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How is coronavirus preparation impacting local businesses? Restaurants, others make adjustments

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Downtown Statesville

As several states limit restaurants to take-out and close bars, businesses in Statesville are doing what they can to limit the spread of the coronavirus.

Both Chick-fil-A restaurants in Iredell County closed dining room seating as of Monday, as did others across the country.

Sub Express closed its soup bar early with plans to open it again in the fall.

Harmony Galaxy Food Center will start call-ahead shopping for elderly customers Wednesday. Applicable customers can call at 704-546-2633, place their order and describe their cars. Harmony Galaxy staff will collect the requested groceries and meet the customer at their car, collecting payment curbside as well.

During a news conference on Monday, Dr. Elizabeth Tilson, state health director and chief medical officer, said the state health department was not limiting bars and restaurants to take-out service.

Gov. Roy Cooper asked the U.S. Small Business Administration for a disaster declaration for North Carolinian business owners.

Monday afternoon, President Donald Trump told the public not go to restaurants and bars for the next 15 days, among other requests.

“We are going through an unprecedented disruption together,” Greater Statesville Chamber of Commerce President Shannon Viera said. “But we have been tested before in different ways, and always emerge stronger — and I have no doubt this will prove true once again.”

Before the president made this request, Jason Cole, one of the owners of the Twisted Oak American Bar & Grill and Broad Street Burgers, said the restaurants were still open for business and trying to change with the constantly evolving COVID-19 crisis.

“My concerns change every 15 minutes,” Cole said. “My biggest concern is business coming down, (and) is my staff because they have mouths to feed.”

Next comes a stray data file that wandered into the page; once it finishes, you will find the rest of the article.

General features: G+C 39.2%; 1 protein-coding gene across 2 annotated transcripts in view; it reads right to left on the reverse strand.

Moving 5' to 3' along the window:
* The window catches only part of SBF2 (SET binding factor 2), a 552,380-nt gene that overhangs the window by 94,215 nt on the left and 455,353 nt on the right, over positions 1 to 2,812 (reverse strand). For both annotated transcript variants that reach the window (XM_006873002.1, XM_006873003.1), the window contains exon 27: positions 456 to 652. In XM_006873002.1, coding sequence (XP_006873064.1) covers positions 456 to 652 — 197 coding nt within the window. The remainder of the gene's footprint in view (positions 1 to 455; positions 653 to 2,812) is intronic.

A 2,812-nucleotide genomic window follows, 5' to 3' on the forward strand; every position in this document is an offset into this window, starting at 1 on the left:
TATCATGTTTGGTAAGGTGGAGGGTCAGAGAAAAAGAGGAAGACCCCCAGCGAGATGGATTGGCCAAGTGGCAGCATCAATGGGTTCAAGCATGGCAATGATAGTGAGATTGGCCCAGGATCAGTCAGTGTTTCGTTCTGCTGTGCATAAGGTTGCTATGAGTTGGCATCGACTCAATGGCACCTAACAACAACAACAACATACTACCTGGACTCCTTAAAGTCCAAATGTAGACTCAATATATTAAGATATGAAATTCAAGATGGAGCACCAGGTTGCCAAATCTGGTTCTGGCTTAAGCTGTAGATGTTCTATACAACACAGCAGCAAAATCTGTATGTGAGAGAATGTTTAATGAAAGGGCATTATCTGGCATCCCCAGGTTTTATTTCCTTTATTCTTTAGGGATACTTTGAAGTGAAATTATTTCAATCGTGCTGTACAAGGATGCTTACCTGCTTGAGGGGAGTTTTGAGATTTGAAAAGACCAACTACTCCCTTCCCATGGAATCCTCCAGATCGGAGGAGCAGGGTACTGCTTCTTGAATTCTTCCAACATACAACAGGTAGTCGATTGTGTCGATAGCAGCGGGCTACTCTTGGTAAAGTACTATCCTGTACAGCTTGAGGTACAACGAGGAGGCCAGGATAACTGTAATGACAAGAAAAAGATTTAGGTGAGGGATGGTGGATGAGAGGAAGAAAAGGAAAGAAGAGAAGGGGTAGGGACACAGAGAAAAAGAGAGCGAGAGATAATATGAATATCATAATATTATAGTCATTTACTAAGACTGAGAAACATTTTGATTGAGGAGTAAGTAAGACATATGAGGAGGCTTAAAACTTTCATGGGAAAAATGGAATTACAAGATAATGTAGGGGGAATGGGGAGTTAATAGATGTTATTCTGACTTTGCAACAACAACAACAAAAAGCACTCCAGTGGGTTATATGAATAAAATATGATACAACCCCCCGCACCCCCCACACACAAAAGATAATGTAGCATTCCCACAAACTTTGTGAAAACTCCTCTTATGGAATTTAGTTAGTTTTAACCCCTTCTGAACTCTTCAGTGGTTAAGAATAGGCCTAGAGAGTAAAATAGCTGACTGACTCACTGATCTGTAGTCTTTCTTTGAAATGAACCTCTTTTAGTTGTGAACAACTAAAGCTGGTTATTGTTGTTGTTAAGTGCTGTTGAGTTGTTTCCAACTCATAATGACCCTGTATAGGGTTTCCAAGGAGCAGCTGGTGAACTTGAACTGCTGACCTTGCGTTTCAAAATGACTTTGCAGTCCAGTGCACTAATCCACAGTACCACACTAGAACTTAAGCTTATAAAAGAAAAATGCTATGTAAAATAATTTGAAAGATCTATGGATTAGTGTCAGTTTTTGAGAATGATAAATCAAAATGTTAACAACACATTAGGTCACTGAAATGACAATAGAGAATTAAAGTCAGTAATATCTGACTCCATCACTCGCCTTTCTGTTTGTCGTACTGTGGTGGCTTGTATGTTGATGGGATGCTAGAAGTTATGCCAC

Cole said the Twisted Oak had seen a drop in business since Friday. With several rooms for private events, the Twisted Oak has been affected by cancellations.

While the same negative effect hasn’t been demonstrated at Broad Street Burgers, Cole said he had seen a slight increase in online orders.

“We make every change we can make to adapt to the situation, to keep people safe, and to keep the money coming in,” Cole said.

Because restaurants operate on slim profit margins, Cole said it was imperative to retain customers in these circumstances. The Twisted Oak will start offering online orders and curbside pickup. Cole and his co-owner Andrea Chadwick are exploring geographically-limited delivery as another option.

Cole said this was a new situation for everyone in the food business, so there was no one to ask for advice.

He said he thinks the worst is to come. While he hopes he’s wrong, he doesn’t think every restaurant will be around when the coronavirus is under control once more.

Meanwhile, Cole encouraged healthy people to continue supporting their local restaurants, whether that’s ordering online or coming to the dining room.

“Don’t forget about us,” Cole said. “We’re still working to provide the same food people have come to expect though you may start eating it in your living room watching the news.”

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